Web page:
“We took the Q20 and flew it from a 60S for a long time but the problem was, if an engine failed you could lose the aircraft,” Ailes said. “It hardly ever happens but once you lose an engine it would be catastrophic.”
The fourth capability for the first part of the MCM package is the airborne mine neutralization system (AMNS).

AMNS is lowered by a helicopter in the water after the crew has detected mines and is guided by an operator on board the helicopter to neutralize the mine. The system struggled with breaks in the fiber-optic cord that tied it to the sled; operators also had difficulty engaging the mines.

Ailes said that improvements to the arrangement of the neutralizers and skilled operators have blunted some of the impact of earlier problems with the system.
The surface warfare (SuW) package for littoral combat ship (LCS) is the simplest and most-tested mission package the Navy plans to field.
In addition to the 57mm main deck gun, the SuW package includes twin 30mm Bushmaster cannons, a planned surface-to-surface missile, and an MH-60R helicopter.
The Navy canceled a version of the ASW package that would have used the RMMV to patrol for submarines in favor of a so-called “in stride” capability that would allow the ship to move at speed to detect submarine threats.
The offensive component of the ASW package is on the MH-60S helicopter, which fields Mk-54 airdropped lightweight torpedoes. The GAO was the least critical of the ASW package in its July report.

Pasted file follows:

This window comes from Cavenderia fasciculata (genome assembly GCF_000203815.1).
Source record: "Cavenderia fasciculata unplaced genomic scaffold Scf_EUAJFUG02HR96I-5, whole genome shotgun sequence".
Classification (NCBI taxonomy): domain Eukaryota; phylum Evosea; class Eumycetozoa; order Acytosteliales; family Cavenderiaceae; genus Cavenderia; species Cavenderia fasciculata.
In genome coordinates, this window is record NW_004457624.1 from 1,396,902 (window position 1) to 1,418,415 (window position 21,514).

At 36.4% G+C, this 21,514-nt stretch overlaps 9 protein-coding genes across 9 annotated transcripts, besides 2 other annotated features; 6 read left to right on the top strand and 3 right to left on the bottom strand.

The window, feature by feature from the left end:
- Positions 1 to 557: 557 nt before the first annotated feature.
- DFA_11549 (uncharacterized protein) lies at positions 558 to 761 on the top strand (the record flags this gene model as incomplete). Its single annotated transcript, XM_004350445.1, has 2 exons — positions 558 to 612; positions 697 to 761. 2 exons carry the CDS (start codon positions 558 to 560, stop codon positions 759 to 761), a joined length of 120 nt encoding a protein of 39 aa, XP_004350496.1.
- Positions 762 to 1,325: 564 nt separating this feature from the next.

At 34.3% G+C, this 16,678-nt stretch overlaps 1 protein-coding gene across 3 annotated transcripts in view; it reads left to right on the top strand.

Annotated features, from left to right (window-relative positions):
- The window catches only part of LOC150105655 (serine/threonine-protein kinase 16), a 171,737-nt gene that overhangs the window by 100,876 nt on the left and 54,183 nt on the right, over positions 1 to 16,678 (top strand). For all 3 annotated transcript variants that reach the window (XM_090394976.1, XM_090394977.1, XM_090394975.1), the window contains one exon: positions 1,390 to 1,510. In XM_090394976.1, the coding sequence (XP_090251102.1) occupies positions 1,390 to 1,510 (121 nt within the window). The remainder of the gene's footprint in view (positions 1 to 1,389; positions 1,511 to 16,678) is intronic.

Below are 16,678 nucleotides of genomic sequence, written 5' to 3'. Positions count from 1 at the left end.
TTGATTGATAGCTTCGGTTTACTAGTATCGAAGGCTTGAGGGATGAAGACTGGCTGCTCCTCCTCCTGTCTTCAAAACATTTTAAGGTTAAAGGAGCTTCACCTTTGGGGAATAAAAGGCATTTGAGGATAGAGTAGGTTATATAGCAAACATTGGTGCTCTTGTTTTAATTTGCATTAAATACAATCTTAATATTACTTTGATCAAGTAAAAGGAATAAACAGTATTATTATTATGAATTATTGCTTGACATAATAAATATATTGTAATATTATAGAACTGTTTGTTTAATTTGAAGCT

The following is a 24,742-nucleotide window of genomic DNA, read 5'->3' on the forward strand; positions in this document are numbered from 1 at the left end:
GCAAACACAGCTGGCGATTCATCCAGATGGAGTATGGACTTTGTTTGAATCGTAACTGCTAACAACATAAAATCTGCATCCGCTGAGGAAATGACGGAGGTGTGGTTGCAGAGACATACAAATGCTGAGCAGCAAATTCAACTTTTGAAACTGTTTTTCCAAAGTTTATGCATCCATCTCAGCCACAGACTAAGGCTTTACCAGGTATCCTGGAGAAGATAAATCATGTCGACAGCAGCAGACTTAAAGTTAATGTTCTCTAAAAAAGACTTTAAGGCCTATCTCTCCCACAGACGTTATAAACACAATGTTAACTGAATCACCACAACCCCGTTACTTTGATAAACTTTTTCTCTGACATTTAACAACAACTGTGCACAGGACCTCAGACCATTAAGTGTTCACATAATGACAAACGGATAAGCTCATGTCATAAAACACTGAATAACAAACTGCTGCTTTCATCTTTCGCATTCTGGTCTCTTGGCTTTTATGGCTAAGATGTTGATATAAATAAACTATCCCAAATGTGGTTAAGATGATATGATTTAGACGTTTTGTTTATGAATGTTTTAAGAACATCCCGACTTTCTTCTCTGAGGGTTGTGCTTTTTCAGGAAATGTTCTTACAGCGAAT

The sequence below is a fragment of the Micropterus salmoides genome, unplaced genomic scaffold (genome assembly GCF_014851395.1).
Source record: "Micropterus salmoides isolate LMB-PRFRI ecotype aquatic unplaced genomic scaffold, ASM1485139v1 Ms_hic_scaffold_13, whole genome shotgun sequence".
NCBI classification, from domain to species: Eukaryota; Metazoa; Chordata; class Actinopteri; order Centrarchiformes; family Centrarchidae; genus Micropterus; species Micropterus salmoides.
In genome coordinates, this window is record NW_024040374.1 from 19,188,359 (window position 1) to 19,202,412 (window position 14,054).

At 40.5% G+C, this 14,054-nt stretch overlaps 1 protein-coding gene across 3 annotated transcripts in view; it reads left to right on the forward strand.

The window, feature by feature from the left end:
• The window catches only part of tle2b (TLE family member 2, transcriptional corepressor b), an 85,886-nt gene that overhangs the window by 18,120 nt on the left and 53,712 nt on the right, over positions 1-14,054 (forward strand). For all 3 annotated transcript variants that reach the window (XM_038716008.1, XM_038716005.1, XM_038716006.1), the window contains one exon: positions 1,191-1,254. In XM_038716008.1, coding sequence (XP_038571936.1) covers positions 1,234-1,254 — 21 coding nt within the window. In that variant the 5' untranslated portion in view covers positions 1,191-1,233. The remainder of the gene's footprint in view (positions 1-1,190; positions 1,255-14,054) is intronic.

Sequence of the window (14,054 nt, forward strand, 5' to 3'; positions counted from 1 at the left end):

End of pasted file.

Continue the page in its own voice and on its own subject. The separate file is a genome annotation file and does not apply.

So, see, it's all on track.

By the way did you catch the concept that you need two variations of the MH-60 helicopter as part of the "mission modules?" A MH-60R for surface warfare and a MH-60S for ASW and MCM? Just out of idle curiosity - has anyone checked on the qualifications the crews of these birds are going to need to fulfill these mission sets?

Just asking.

By the way, no criticism of Capt Ailes is intended. He's playing the hand he got dealt.


  1. Yet, this is why the LCS is one miserable failure that should have been put down along time ago

  2. So can't use Q20 or OASIS from the MH-60S. How is it contributing to the MIW module again? Just AMNS plus ALMDS (which has its own issues)?

    IMHO, losing Q20 and OASIS from the airborne suite calls into question the entire rationale for the MH-60S in the MIW module. Maybe we need to look at bigger helos (e.g. AW101).

    Maybe we could find/develop a larger helo that could do ASuW, ASW and MIW with just component and crew switch-out.

  3. So...in other words the LCS if designed as its mission is stated is a Helicopter destroyer like the new Japanese Beauty.

    Or basically everything but the LCS.

  4. Anonymous9:50 PM

    What's there to like about the LCS? Scrap the LCS designation and give the ships to the Coast Guard. Start with a clean page.

  5. Anonymous6:54 AM

    What did the Coast Guard do to you?

  6. The Coast Guard can't afford ships with huge fuel usage that probably won't last 20-25 years.